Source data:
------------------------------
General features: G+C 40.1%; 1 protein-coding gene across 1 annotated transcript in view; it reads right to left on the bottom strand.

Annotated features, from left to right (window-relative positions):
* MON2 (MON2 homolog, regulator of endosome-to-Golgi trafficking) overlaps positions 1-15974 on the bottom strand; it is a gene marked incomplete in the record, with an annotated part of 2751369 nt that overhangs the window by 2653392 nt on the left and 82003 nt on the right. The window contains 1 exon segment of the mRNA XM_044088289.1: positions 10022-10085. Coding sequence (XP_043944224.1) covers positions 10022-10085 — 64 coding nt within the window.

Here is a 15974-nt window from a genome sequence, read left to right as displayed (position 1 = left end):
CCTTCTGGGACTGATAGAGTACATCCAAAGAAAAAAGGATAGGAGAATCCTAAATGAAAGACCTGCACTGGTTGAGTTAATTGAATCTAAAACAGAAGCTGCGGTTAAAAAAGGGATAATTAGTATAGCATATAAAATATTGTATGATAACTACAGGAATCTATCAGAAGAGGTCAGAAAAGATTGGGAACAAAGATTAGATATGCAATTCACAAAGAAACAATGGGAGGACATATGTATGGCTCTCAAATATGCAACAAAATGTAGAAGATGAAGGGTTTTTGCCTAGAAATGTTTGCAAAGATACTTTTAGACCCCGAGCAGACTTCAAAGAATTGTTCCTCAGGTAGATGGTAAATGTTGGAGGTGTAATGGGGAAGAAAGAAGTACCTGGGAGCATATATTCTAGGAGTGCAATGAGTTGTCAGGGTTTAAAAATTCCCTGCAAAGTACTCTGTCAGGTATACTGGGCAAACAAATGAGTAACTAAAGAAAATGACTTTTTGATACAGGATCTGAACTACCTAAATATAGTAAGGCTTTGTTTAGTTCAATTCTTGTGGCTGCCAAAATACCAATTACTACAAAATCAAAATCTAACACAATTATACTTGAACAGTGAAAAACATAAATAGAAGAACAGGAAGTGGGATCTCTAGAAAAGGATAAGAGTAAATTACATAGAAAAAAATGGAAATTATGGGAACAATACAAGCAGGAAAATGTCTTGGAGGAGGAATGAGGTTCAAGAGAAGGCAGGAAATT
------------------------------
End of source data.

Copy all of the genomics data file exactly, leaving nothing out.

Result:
General features: G+C 40.1%; 1 protein-coding gene across 1 annotated transcript in view; it reads right to left on the bottom strand.

Annotated features, from left to right (window-relative positions):
* MON2 (MON2 homolog, regulator of endosome-to-Golgi trafficking) overlaps positions 1-15974 on the bottom strand; it is a gene marked incomplete in the record, with an annotated part of 2751369 nt that overhangs the window by 2653392 nt on the left and 82003 nt on the right. The window contains 1 exon segment of the mRNA XM_044088289.1: positions 10022-10085. Coding sequence (XP_043944224.1) covers positions 10022-10085 — 64 coding nt within the window.

Here is a 15974-nt window from a genome sequence, read left to right as displayed (position 1 = left end):
CCTTCTGGGACTGATAGAGTACATCCAAAGAAAAAAGGATAGGAGAATCCTAAATGAAAGACCTGCACTGGTTGAGTTAATTGAATCTAAAACAGAAGCTGCGGTTAAAAAAGGGATAATTAGTATAGCATATAAAATATTGTATGATAACTACAGGAATCTATCAGAAGAGGTCAGAAAAGATTGGGAACAAAGATTAGATATGCAATTCACAAAGAAACAATGGGAGGACATATGTATGGCTCTCAAATATGCAACAAAATGTAGAAGATGAAGGGTTTTTGCCTAGAAATGTTTGCAAAGATACTTTTAGACCCCGAGCAGACTTCAAAGAATTGTTCCTCAGGTAGATGGTAAATGTTGGAGGTGTAATGGGGAAGAAAGAAGTACCTGGGAGCATATATTCTAGGAGTGCAATGAGTTGTCAGGGTTTAAAAATTCCCTGCAAAGTACTCTGTCAGGTATACTGGGCAAACAAATGAGTAACTAAAGAAAATGACTTTTTGATACAGGATCTGAACTACCTAAATATAGTAAGGCTTTGTTTAGTTCAATTCTTGTGGCTGCCAAAATACCAATTACTACAAAATCAAAATCTAACACAATTATACTTGAACAGTGAAAAACATAAATAGAAGAACAGGAAGTGGGATCTCTAGAAAAGGATAAGAGTAAATTACATAGAAAAAAATGGAAATTATGGGAACAATACAAGCAGGAAAATGTCTTGGAGGAGGAATGAGGTTCAAGAGAAGGCAGGAAATT